Issues In Oxnard: Scandrick Joins the Ranks Of the Unavailable

Issues In Oxnard: Scandrick Joins the Ranks Of the Unavailable

Updated Mar. 5, 2020 1:19 a.m. ET

This is getting flat-out ridiculous.

It is clear that the Cowboys have minimal depth through these last few years, and if you don't believe that has been my overall position for sometime, I invite you to glance at the archives.  They have been critiqued plenty for not having a number of options behind each player in case of an unforeseen circumstance that appears out of thin air.

But, man, this team is starting to appear cursed defensively.

Last year, it was a training camp that saw Tyrone Crawford, Anthony Spencer, and Jay Ratliff all go from prominent starters on the depth chart to complete non-contributors for the entirety of 2013.  In fact, Ratliff is long gone and Spencer has yet to prove he will ever play again.  Poof.  Your defense went from thin to inoperable in one camp (and it wasn't due to the physical contract - it was just health issues that either continued to linger or popped out of nowhere).

This year, they couldn't get out of May without losing their alpha-male at middle linebacker with Sean Lee and after losing DeMarcus Ware and Jason Hatcher for contract reasons, the 32nd defense in the NFL thought it couldn't get worse.

Well, it could.  First, DeMarcus Lawrence - he whom the draft was highly leveraged upon - broke his foot and thusly has been taken out of the realistic mix until November.  And now, the man that has received the best reviews just about each and every day for this often ridiculed defense - Orlando Scandrick will miss the first 4 games for a violation of the league's substance policy.

I will not pretend to know what we are talking about in terms of substance violations (early reports are the typical "something got in my system in Mexico" defense attempt) and in the end, from an Xs and Os standpoint, it doesn't really matter why he is gone for September.

Losing Scandrick with those first 4 troubling games on the list - San Francisco, at Tennessee, at St Louis, and New Orleans - presents further complications as they try to get to at least 2-2 before a long stretch of mostly home games before they head to London for Jacksonville for Week 10.  After London, it is 4 of 6 on the road to finish the season, with the 2 home dates being Philadelphia for Thanksgiving and Indianapolis as the lone December home date surrounded by potential cold weather dates making up the rest of the schedule against possible playoff teams.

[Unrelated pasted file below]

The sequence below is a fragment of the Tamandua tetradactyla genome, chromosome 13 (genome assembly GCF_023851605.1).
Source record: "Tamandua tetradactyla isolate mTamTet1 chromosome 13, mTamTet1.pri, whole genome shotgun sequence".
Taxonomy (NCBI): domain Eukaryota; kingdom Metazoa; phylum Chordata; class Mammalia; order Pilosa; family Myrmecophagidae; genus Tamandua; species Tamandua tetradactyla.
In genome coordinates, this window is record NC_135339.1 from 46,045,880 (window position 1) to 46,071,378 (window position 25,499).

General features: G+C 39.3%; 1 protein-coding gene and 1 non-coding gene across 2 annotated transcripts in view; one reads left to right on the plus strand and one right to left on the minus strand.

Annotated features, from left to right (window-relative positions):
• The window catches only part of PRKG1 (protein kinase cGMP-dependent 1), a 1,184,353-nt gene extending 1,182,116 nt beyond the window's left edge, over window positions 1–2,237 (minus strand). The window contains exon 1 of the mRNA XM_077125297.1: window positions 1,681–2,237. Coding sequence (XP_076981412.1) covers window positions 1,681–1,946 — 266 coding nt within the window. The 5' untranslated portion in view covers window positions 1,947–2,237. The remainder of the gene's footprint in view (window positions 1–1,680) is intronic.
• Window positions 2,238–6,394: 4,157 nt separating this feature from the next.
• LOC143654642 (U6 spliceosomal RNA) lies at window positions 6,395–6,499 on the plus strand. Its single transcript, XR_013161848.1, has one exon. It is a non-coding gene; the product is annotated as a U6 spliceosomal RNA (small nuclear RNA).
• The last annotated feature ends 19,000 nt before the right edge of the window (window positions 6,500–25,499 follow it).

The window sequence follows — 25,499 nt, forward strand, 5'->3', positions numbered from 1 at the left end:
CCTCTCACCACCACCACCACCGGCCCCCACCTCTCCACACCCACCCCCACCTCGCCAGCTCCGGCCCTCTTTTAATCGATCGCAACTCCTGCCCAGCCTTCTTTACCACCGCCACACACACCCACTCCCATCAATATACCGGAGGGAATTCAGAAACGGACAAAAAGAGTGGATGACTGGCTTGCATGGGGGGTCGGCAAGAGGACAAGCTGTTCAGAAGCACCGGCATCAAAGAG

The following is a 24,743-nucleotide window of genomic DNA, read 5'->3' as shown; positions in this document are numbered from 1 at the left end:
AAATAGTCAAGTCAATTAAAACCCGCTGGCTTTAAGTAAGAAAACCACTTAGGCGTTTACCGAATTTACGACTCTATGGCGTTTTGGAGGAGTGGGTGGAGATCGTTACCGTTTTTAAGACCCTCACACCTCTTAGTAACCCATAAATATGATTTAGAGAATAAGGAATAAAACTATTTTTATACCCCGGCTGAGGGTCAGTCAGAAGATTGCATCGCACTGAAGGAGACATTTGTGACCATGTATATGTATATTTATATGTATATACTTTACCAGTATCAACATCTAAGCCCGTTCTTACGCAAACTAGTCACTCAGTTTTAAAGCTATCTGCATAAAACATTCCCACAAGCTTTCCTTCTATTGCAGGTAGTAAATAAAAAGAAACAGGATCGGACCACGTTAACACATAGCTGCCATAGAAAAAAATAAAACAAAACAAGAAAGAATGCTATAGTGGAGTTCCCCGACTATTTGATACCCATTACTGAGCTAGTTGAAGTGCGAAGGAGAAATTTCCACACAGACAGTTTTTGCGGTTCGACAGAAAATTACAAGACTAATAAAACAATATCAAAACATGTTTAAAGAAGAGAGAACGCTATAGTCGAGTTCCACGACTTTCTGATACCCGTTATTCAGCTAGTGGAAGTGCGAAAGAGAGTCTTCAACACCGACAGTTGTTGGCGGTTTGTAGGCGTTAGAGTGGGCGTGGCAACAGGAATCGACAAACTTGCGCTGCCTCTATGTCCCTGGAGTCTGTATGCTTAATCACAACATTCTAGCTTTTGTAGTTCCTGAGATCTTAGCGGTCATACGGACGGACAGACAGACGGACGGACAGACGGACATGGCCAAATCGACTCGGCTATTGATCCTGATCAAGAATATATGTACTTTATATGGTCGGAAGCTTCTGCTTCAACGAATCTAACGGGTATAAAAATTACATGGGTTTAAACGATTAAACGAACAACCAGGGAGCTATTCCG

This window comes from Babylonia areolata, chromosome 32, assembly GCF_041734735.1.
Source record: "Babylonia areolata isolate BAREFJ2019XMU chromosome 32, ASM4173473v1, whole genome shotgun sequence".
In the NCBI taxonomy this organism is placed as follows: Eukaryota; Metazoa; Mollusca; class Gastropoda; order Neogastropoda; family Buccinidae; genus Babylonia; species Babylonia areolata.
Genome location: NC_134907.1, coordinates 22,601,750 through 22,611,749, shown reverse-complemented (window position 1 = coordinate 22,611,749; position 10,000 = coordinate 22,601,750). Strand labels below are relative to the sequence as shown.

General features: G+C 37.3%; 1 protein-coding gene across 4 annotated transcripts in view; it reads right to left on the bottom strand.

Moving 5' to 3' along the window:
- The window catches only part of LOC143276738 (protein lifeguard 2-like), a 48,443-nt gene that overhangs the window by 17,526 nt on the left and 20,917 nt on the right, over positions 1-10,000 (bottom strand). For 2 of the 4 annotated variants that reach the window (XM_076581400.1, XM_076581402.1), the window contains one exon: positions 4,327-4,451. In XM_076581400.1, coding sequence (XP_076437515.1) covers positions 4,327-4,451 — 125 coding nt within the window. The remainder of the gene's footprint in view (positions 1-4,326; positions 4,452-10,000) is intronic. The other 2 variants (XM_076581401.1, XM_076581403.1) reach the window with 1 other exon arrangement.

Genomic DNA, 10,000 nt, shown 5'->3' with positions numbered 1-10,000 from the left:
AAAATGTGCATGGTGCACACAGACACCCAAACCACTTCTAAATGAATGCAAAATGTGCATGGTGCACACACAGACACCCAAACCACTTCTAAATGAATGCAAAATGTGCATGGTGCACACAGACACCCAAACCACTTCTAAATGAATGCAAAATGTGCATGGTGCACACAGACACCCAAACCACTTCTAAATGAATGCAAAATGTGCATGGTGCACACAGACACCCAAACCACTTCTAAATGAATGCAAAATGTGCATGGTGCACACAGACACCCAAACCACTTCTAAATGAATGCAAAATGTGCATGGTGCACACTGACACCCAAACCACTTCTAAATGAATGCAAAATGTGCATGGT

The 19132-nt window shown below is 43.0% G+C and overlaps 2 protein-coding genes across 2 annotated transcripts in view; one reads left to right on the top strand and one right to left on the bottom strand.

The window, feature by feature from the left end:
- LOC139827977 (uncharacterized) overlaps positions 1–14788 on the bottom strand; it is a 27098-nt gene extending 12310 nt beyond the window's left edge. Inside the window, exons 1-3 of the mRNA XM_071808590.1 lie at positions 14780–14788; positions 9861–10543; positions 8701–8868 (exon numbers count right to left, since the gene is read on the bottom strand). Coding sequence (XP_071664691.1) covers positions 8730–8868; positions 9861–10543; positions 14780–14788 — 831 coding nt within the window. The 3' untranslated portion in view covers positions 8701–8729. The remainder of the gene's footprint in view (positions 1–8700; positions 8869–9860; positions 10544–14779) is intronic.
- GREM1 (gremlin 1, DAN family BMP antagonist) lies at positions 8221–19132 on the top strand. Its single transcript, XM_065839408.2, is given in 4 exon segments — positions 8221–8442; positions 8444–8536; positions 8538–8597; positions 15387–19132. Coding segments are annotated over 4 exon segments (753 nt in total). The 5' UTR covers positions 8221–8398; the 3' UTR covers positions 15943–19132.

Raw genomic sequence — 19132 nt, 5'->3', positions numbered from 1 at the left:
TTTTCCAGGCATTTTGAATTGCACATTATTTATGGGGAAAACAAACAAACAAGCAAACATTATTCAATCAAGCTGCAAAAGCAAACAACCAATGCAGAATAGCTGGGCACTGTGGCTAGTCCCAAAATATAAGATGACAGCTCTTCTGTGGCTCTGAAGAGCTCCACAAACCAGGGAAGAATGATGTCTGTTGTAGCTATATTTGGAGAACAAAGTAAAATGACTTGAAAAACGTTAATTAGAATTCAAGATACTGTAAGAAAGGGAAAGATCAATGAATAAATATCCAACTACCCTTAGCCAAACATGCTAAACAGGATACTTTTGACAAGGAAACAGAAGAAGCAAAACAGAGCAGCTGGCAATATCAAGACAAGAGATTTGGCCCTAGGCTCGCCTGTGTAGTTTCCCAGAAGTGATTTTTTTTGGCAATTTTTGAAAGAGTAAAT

Even if you leave Tony Romo's health considerations completely off the list of things to stress about, you still have a defense that gave up the most plays of 10 yards or more in the league last year by a rather healthy margin.

To ask that same defense to not really add any upgrades in personnel (hoping for the best from Henry Melton - he who has just left the field with what we hope is a small injury) and yet improve despite the exits of most of the actual premium players off the 2013 version seems to be an exercise in extreme optimism.

Here is the ugly truth: Of the 41 Cowboys to take snaps on defense in 2013 (yes, 41!) only 5 were given the green positive season grades on Pro Football Focus (this denotes a net positive season from the player based on positive plays per snap).  Those 5 players were, in order, Jason Hatcher, Sean Lee, DeMarcus Ware, Orlando Scandrick, and Sterling Moore.

The good news?  Sterling Moore will be available for Week 1.

Otherwise, their 32nd best defense in many categories is hoping for dramatic upticks from players they have invested plenty into: Bruce Carter, Mo Claiborne, JJ Wilcox, and Tyrone Crawford.  But, unfortunately, to the unbiased observer, a reasonable estimate would say that even if those players all perform to the upper reaches of their optimistic projections, they would still have trouble merely canceling out the exits of those best 4 defenders from 2013 (of which at most they will get 12 games from Scandrick).

They are also hoping for a tremendous repeat of the turnover ratio, in which they were a +10 because of 28 takeaways and only 18 giveaways in 2013.  Unfortunately, when you dig a bit deeper into the numbers, you see that 19 of the takeaways happened in Weeks 1-8 last year, so even as 2013 went along, the takeaways dried up to only 9 in the remaining 8 games.  That is a pace that puts them down in the basement again and suggests that the offense will need 30 points to win against the better offenses on their schedule.

Meanwhile, popular thinking seems to be that they will be better in 2014 because of the "they can't get any worse than last year" theory.  I hope that the optimistic fan is on to something here, but that is some very stretchy logic.  They can get worse, and to lose all of your top players and to be forced to rely on those who were either reserves, under performers, or those who did not find work elsewhere is an odd recipe for boosted performance.  That said, they are working every day to try to figure that out.

As this week goes on, we will be visiting plenty more about the defense and ways they may try to fix things, but for now, we just wish for no further bad news from the defensive side of the ball.